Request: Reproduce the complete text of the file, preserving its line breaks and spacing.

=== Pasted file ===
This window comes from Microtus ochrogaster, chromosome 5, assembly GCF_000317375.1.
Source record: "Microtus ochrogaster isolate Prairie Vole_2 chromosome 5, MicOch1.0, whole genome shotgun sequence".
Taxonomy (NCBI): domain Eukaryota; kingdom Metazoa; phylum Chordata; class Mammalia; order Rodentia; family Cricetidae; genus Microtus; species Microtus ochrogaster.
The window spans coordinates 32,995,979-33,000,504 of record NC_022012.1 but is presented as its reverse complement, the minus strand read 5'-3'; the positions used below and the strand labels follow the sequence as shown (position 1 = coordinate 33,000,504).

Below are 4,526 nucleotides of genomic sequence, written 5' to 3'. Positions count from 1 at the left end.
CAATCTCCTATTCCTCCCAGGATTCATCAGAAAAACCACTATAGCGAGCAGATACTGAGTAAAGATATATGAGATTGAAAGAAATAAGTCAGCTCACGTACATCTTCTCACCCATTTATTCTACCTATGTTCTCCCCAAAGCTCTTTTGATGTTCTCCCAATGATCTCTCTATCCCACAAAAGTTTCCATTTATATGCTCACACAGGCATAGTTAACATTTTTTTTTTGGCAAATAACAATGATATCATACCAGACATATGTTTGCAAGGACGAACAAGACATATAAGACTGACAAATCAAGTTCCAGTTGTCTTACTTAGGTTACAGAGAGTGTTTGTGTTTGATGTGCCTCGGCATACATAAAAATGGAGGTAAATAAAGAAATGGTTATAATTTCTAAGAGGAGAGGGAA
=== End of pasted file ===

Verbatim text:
This window comes from Microtus ochrogaster, chromosome 5, assembly GCF_000317375.1.
Source record: "Microtus ochrogaster isolate Prairie Vole_2 chromosome 5, MicOch1.0, whole genome shotgun sequence".
Taxonomy (NCBI): domain Eukaryota; kingdom Metazoa; phylum Chordata; class Mammalia; order Rodentia; family Cricetidae; genus Microtus; species Microtus ochrogaster.
The window spans coordinates 32,995,979-33,000,504 of record NC_022012.1 but is presented as its reverse complement, the minus strand read 5'-3'; the positions used below and the strand labels follow the sequence as shown (position 1 = coordinate 33,000,504).

Below are 4,526 nucleotides of genomic sequence, written 5' to 3'. Positions count from 1 at the left end.
CAATCTCCTATTCCTCCCAGGATTCATCAGAAAAACCACTATAGCGAGCAGATACTGAGTAAAGATATATGAGATTGAAAGAAATAAGTCAGCTCACGTACATCTTCTCACCCATTTATTCTACCTATGTTCTCCCCAAAGCTCTTTTGATGTTCTCCCAATGATCTCTCTATCCCACAAAAGTTTCCATTTATATGCTCACACAGGCATAGTTAACATTTTTTTTTTGGCAAATAACAATGATATCATACCAGACATATGTTTGCAAGGACGAACAAGACATATAAGACTGACAAATCAAGTTCCAGTTGTCTTACTTAGGTTACAGAGAGTGTTTGTGTTTGATGTGCCTCGGCATACATAAAAATGGAGGTAAATAAAGAAATGGTTATAATTTCTAAGAGGAGAGGGAA